City to close doors of physical Visitor Information Centre at end of August 2020 as a result of COVID-19, council to look for digital proposals. (Martha Wickett - Salmon Arm Observer)

City to close doors of physical Visitor Information Centre at end of August 2020 as a result of COVID-19, council to look for digital proposals. (Martha Wickett - Salmon Arm Observer)

COVID-19: Salmon Arm council to terminate contract for Visitor Information Centre

Chamber to close centre doors at end of August after 25 years, city to welcome digital proposals

With COVID-19 will come the end of an era for providing tourists information in Salmon Arm.

At the end of August this year, the city will be terminating its contract with the Salmon Arm Chamber of Commerce to provide visitor information services, a service it has been providing for about 25 years. That means the in-person, face-t0-face Visitor Information Centre will no longer exist in its current form.

At city council’s May 25 meeting, Coun. Chad Eliason and the city’s director of corporate services, Erin Jackson, reported on a tourism services review they embarked on for the city at the end of January. They held one-to-one consultations with tourism stakeholders with a view to long- and short-term tourism planning.

One of their findings was that digital marketing is the way of the future. Millennials and Generation X travellers are planning vacations on their computers.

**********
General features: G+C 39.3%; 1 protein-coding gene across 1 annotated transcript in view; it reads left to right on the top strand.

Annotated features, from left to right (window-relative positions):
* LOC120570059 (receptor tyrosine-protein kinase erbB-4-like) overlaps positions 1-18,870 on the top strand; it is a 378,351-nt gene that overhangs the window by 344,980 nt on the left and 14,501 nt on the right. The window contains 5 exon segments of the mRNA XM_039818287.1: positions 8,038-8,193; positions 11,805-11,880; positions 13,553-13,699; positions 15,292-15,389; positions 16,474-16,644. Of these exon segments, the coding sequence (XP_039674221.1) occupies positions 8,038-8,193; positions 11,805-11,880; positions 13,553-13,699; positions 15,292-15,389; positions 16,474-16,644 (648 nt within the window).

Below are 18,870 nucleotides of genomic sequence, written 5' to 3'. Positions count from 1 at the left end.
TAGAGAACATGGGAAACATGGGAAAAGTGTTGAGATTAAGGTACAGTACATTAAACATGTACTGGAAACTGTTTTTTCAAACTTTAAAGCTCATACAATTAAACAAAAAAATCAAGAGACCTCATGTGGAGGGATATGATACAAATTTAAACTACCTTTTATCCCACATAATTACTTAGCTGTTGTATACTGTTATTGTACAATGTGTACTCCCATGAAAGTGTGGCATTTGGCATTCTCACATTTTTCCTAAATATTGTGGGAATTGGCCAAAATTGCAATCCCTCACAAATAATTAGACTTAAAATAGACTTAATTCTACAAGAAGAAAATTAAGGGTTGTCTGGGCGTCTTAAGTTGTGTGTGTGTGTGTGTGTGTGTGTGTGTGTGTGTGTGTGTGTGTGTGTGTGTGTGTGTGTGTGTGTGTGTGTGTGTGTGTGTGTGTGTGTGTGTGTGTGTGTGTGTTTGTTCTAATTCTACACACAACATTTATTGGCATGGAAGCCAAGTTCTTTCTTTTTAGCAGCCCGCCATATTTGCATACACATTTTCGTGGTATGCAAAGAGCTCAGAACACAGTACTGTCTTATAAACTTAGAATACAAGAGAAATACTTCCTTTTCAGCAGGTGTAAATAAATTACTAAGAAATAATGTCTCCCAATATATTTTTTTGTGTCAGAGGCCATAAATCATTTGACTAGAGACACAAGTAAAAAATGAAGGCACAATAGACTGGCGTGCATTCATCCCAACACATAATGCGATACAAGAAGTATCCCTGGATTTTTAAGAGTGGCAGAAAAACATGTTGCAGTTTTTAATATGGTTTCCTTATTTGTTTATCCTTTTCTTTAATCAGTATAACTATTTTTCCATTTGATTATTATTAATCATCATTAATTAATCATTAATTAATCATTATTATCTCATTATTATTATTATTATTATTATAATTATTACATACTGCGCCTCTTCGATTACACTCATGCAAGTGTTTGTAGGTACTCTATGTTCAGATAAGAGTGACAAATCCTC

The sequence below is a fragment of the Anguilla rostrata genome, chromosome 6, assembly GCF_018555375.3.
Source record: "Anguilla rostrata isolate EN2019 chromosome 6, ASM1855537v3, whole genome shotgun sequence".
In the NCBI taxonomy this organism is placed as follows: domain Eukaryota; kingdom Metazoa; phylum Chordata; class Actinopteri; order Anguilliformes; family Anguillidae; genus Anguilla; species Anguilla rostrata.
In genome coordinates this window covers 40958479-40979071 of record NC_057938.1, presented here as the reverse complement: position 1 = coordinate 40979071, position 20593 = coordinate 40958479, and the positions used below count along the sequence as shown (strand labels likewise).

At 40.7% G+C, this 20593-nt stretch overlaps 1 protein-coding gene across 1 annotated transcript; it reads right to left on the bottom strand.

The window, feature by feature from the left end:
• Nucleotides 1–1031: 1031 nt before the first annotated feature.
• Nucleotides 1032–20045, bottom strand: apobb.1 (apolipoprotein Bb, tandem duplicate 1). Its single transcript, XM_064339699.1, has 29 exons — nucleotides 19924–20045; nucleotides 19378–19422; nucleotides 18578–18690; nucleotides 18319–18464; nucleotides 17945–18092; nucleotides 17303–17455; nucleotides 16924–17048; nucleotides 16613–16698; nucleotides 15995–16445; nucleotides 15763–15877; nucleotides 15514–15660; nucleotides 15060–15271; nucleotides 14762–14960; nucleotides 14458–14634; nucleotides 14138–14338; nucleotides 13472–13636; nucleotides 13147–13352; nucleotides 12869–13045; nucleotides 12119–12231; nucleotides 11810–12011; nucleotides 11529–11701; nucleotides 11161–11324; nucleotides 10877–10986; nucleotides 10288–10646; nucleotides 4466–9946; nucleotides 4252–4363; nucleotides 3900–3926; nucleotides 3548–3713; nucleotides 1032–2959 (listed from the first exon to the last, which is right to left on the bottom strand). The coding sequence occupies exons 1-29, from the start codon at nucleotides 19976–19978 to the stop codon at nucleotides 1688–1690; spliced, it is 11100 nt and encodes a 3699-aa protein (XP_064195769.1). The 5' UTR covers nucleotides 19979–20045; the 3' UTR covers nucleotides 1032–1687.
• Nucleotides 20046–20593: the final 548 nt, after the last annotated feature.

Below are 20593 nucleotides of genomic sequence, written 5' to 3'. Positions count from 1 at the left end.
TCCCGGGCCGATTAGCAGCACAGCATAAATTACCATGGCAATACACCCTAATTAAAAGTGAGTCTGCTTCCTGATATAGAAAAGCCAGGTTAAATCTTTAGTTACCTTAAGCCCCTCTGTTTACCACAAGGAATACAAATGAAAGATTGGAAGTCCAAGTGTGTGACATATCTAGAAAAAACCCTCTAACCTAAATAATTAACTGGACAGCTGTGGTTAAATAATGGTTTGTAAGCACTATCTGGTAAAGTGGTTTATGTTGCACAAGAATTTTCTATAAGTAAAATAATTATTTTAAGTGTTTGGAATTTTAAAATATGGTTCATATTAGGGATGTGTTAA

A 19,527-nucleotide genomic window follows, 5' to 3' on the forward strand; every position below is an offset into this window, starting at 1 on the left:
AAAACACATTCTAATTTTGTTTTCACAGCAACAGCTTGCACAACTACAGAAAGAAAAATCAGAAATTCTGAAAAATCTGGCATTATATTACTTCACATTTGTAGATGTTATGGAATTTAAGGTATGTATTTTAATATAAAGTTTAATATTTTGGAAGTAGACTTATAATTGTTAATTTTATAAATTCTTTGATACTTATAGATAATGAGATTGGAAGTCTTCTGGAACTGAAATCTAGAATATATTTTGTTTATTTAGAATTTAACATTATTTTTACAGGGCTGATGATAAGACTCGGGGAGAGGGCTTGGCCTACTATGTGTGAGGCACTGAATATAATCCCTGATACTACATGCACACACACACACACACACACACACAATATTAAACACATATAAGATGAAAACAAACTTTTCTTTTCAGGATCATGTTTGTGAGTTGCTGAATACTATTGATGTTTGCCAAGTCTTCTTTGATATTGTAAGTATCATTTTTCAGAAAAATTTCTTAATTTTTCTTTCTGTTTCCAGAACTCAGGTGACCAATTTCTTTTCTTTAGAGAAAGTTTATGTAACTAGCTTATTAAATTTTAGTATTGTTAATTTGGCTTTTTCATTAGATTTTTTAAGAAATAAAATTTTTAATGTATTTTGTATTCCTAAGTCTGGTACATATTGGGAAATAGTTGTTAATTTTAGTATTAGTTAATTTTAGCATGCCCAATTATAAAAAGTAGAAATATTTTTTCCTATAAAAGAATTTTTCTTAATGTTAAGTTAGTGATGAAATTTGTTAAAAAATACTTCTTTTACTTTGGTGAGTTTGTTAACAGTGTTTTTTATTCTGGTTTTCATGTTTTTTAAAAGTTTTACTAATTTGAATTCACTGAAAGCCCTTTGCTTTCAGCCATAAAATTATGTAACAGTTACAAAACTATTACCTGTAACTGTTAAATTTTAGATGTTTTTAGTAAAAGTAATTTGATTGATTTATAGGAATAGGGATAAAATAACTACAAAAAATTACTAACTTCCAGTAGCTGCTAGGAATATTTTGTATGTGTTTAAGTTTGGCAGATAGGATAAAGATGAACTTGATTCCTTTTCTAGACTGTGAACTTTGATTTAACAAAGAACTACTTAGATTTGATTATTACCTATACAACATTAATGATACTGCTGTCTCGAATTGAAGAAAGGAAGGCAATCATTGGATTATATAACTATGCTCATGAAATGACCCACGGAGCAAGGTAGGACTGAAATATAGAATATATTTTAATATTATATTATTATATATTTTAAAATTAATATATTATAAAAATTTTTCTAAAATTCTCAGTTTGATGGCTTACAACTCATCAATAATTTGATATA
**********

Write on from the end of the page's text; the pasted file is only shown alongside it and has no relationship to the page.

Eliason pointed to the morning of May 25 when people were trying to book reservations for provincial campsites.

“There were so many people online trying to do that that it crashed the system. People have clearly moved online,” he said.

He also pointed out that other municipalities are closing their visitor information centres, most recently Vernon which terminated its contract.

Read more: 2015 – Visitors shifting to digital info

Read more: One Okanagan visitor’s centre contract not renewed

Eliason said going to the end of August will give visitor information staff a chance, if there are no international tourists, to focus on local front-line providers in the community, educating them and making them better frontline ambassadors for the city.

“After the summer season is over and the summer students are done, then we move into a period where we’ll be able to sit back, reflect and then ask for proposals (for providing visitor information services in the future) and who’s best to provide that service and what that service looks like.”

Eliason suggested an RFP (request for proposals) could be issued possibly in January 2021.

The city provides quarterly instalments of about $34,000 to the chamber for visitor information services, so Mayor Alan Harrison noted that will be a saving for the city.

Read more: Smoke takes toll on summer visitor numbers

Read more: 2013 – New site for tourism info?

Both he and Coun. Louise Wallace Richmond thanked the chamber for its many years of running the Visitor Information Centre.

“I think the chamber, in particular Corryn Grayston (executive director), has done an amazing job of managing the VIC for many years and is much appreciated,” said Harrison, adding there would be nothing to stop the chamber from bidding on an upcoming RFP.

Wallace Richmond also thanked the chamber staff, board and Grayston.

“As council’s chamber rep, I want to underline how incredibly resilient the chamber is facing these difficulties and under no circumstances are we saying there will no longer be visitor information services for people visiting Salmon Arm. What we are saying is, given the current circumstances, as well as the changes from person-to-person to virtual trip planning and story telling, and place making, we just need some time to wind down one model and ramp up the next one…,” she said.
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